It can be challenging to pick which medical school is best for you. After spending four years of undergrad jumping through hoops, you now find yourself holding not one, but multiple acceptance letters. Congratulations!
Your next decision could vary well shape the rest of your career as well as your future financial success.
There are multiple factors to consider in making this decision. It is my opinion some of these factors should be highly considered whereas others should not play into your decision-making at all.
1) Fit - Most students and advisers will emphasize the "fit" of the program. Fit is often poorly defined. This typically refers to everything from your experience with students on the interview day to your general subconscious feelings about the school. It will be even further emphasized when it comes time to pick a place to train for residency. Fit is that innate gut feeling you get when you think about a school, and is something that should be taking seriously.
2) Location - You're going to spend four years living in this location. Make sure you pick a town that is conducive to your hobbies and lifestyle. Consider this an opportunity to experience a different part of the country for four years. If you have a spouse or other family considerations then this is perhaps one of the most important factors in making your decision. You can always plan a trip and re-visit the school and town to get a better feel for what its like to live there. Also don't forget all 4 seasons! Winter in the North or Midwest can be quite a shock to someone from the southwest.
3) Cost - Your medical student education will likely be one of the biggest expenses you ever incur in your life. Compound interest is an amazing thing, and a couple of thousand dollars a year difference can add up to 100's of thousands of dollars over the life of your loan. This is not something to be taken lightly. Medical schools range from essentially free to over $400,000 of student debt upon graduation. When asked my personal opinion I always advise students to go to the cheapest school possible. All licensed US medical schools offer a fantastic education and will help you be the physician that you want to be. Read for more info.
1) Grading - Make sure you understand how the grading system implemented at each medical school works. This will range from the traditional A/B/C/D grades to more nebulous fail/pass/high pass/honors. Some schools will offer a pass fail grading only for the first two years with a pass/fail/honors system for the clinical years. Almost every school is different. Most residency program directors are familiar with the current school's grading system when it comes to applying to your next level of training. It is my experience that schools who have a pass/fail grading system for the first two pre-clinical years exhibit a greater degree of camaraderie and less competition among medical students. This can make your life much easier.
2) Prestige - Though this is an important consideration for some students, in medicine you are only as good as your last level of training. If you went to Harvard for medical school but did residency at a place no one has ever heard of, not many will care that you "trained at Harvard". If you want to go into an extremely competitive, highly academic field then this may bear some importance. However if you want to be a general community physician, where you went to med school will have very little impact on your choice of specialty or your future pay. In my opinion it is better to be at the very top of your class at a less prestigious medical school that in the bottom third of a prestigious university.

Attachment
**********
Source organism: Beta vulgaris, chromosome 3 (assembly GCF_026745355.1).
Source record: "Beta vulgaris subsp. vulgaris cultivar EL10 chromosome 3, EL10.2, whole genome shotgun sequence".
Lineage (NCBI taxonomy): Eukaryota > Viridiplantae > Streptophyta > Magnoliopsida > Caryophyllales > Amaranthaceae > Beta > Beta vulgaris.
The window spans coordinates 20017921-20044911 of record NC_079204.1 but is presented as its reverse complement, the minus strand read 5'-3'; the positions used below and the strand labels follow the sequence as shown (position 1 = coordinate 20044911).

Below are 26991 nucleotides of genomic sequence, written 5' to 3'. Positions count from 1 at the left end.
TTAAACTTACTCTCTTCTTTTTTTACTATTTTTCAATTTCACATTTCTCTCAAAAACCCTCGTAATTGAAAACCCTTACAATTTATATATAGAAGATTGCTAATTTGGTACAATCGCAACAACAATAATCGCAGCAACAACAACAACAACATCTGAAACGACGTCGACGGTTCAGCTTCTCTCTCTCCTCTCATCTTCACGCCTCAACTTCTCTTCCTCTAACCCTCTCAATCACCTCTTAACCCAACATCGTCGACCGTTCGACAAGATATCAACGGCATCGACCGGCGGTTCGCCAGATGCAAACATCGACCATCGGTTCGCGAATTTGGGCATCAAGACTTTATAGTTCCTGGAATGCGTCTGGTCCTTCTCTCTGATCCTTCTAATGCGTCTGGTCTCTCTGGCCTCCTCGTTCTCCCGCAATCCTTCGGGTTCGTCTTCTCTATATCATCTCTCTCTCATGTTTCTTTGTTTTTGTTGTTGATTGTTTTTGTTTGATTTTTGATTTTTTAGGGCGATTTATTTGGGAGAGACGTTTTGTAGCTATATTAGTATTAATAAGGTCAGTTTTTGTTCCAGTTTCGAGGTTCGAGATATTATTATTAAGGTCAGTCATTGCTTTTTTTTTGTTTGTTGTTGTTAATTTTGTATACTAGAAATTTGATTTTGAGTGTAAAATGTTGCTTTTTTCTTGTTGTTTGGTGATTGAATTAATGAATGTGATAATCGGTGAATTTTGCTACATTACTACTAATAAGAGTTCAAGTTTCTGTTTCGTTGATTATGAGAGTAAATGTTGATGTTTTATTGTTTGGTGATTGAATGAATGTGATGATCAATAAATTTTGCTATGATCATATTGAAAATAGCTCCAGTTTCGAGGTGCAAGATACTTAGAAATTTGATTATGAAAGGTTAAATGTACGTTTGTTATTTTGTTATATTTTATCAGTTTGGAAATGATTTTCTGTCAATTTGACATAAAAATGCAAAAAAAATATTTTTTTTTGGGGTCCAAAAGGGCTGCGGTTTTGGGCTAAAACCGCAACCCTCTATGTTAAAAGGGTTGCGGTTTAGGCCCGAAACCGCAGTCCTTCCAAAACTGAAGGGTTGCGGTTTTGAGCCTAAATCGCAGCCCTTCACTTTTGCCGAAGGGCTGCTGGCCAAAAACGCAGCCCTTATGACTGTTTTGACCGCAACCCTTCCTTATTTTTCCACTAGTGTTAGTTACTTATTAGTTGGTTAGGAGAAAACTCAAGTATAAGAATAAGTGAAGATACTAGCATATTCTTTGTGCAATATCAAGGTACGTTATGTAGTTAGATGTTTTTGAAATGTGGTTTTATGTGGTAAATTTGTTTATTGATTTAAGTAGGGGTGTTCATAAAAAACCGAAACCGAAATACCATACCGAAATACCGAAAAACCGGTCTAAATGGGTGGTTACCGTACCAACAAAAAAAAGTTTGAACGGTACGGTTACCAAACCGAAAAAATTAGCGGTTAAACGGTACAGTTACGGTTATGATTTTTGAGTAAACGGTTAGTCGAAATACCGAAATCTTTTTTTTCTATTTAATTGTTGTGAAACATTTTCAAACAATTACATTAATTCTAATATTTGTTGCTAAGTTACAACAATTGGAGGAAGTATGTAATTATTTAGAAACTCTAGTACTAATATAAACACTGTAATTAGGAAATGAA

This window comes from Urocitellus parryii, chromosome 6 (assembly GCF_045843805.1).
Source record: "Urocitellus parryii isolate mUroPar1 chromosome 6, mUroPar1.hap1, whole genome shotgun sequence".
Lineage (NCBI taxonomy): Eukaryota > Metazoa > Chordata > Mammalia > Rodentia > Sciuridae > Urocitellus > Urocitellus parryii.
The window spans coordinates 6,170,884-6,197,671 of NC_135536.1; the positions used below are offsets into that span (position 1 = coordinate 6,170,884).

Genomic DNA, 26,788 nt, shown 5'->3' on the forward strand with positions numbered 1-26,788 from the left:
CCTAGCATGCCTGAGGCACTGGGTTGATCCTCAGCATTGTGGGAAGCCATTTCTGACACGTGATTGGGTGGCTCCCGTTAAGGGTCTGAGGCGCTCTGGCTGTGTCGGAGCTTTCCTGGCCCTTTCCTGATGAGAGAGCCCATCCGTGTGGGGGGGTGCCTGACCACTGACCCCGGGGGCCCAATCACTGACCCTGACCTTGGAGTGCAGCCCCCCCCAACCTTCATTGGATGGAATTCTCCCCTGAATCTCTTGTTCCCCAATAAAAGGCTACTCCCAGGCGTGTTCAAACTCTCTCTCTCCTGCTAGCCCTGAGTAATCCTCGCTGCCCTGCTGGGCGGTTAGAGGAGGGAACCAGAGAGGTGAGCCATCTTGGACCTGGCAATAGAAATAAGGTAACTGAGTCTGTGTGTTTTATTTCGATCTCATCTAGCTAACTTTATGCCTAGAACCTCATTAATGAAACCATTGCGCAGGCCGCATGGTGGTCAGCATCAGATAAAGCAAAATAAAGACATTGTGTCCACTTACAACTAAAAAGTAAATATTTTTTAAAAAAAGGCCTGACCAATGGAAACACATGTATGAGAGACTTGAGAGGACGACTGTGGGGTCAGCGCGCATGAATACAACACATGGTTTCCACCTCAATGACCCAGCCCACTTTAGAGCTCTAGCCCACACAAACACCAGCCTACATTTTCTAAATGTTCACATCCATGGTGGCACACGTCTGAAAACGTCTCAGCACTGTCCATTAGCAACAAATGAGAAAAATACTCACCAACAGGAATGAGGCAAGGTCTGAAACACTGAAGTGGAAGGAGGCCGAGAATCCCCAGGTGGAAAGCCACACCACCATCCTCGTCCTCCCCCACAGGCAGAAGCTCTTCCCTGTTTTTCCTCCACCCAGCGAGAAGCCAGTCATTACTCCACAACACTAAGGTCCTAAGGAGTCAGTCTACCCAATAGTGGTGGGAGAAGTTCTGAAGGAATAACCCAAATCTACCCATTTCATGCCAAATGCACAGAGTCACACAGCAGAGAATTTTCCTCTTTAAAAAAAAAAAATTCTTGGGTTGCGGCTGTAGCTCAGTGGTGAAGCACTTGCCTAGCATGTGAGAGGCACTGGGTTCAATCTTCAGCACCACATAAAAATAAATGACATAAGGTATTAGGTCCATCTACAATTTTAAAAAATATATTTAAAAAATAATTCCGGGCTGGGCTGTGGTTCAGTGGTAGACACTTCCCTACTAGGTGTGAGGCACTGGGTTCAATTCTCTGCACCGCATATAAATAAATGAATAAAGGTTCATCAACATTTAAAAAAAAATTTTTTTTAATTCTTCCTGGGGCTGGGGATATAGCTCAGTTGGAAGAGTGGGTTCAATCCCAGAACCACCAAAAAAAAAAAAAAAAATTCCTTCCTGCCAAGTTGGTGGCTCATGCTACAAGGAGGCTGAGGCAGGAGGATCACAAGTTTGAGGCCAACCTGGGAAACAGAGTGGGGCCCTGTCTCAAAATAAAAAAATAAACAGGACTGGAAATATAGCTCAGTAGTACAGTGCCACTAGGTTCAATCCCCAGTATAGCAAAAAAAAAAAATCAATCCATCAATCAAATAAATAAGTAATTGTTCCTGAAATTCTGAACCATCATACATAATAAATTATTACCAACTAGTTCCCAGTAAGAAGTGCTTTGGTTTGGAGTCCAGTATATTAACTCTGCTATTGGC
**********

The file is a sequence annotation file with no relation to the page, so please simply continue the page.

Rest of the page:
Factors to Ignore Completely
1) Pre-clinical curriculum - I know at each admissions talk every school emphasizes their own early transition to clinical years program. This typically includes some sort of "doctoring" class during your first day/week at school. Though these sound fun ,these are completely insignificant in the scope of your training. Although the school may have a new fresh anatomy lab I assure you this will not make any lasting difference on your education, specialty choice or skill as a physician. Almost everything you learn in med school that will be relevant to your career as a physician will occur during the third and fourth years. I find these clinical years are frequently poorly understood by applicants and can come as quite a shock. Make sure you understand your schools clinical rotations before matriculating!
2) USMLE Scores - Students often attempt to gather and compare average USMLE scores for each school they are considering attending. I have found that there is very little correlation between the average USMLE score and the quality of education at that school. The USMLE is a standardized test just like the MCAT. Some people will destroy these tests, others will struggle. The information available to study for this test is identical at each school. While some schools emphasize "teaching to the test" more than others, I do not believe that any one medical school provides any sort of significant advantage in this area. If you're a good test taker and a highly motivated student you will do well on the USMLE. I have a hard time believing that changing schools will affect your score significantly
Best of luck with your decision! Just know that no matter where you choose, in 4 years you will still be a doctor.